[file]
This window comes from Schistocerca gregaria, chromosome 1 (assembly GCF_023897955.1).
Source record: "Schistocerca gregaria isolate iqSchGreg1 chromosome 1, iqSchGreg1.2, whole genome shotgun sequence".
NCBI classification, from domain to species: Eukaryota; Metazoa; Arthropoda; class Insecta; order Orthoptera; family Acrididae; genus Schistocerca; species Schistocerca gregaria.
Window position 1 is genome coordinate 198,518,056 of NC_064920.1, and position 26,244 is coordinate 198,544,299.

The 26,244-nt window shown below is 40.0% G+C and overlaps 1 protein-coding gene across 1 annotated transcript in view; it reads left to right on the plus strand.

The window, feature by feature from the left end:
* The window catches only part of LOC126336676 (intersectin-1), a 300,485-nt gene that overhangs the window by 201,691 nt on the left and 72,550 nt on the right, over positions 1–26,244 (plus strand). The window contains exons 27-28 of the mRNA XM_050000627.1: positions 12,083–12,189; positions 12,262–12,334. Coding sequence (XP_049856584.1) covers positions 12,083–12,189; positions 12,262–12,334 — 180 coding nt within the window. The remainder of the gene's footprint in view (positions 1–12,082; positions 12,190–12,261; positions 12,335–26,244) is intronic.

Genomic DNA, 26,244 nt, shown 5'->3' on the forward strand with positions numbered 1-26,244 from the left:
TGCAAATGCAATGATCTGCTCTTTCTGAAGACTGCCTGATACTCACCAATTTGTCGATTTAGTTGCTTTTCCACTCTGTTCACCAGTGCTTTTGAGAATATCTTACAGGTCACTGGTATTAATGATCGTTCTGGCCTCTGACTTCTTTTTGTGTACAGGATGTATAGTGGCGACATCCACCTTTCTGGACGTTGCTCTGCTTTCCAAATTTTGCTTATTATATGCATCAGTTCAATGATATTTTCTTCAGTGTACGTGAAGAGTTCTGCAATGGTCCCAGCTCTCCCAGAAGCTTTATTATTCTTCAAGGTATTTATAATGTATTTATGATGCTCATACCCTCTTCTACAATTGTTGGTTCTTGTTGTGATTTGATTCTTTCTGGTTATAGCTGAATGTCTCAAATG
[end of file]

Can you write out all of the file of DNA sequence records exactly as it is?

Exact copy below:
This window comes from Schistocerca gregaria, chromosome 1 (assembly GCF_023897955.1).
Source record: "Schistocerca gregaria isolate iqSchGreg1 chromosome 1, iqSchGreg1.2, whole genome shotgun sequence".
NCBI classification, from domain to species: Eukaryota; Metazoa; Arthropoda; class Insecta; order Orthoptera; family Acrididae; genus Schistocerca; species Schistocerca gregaria.
Window position 1 is genome coordinate 198,518,056 of NC_064920.1, and position 26,244 is coordinate 198,544,299.

The 26,244-nt window shown below is 40.0% G+C and overlaps 1 protein-coding gene across 1 annotated transcript in view; it reads left to right on the plus strand.

The window, feature by feature from the left end:
* The window catches only part of LOC126336676 (intersectin-1), a 300,485-nt gene that overhangs the window by 201,691 nt on the left and 72,550 nt on the right, over positions 1–26,244 (plus strand). The window contains exons 27-28 of the mRNA XM_050000627.1: positions 12,083–12,189; positions 12,262–12,334. Coding sequence (XP_049856584.1) covers positions 12,083–12,189; positions 12,262–12,334 — 180 coding nt within the window. The remainder of the gene's footprint in view (positions 1–12,082; positions 12,190–12,261; positions 12,335–26,244) is intronic.

Genomic DNA, 26,244 nt, shown 5'->3' on the forward strand with positions numbered 1-26,244 from the left:
TGCAAATGCAATGATCTGCTCTTTCTGAAGACTGCCTGATACTCACCAATTTGTCGATTTAGTTGCTTTTCCACTCTGTTCACCAGTGCTTTTGAGAATATCTTACAGGTCACTGGTATTAATGATCGTTCTGGCCTCTGACTTCTTTTTGTGTACAGGATGTATAGTGGCGACATCCACCTTTCTGGACGTTGCTCTGCTTTCCAAATTTTGCTTATTATATGCATCAGTTCAATGATATTTTCTTCAGTGTACGTGAAGAGTTCTGCAATGGTCCCAGCTCTCCCAGAAGCTTTATTATTCTTCAAGGTATTTATAATGTATTTATGATGCTCATACCCTCTTCTACAATTGTTGGTTCTTGTTGTGATTTGATTCTTTCTGGTTATAGCTGAATGTCTCAAATG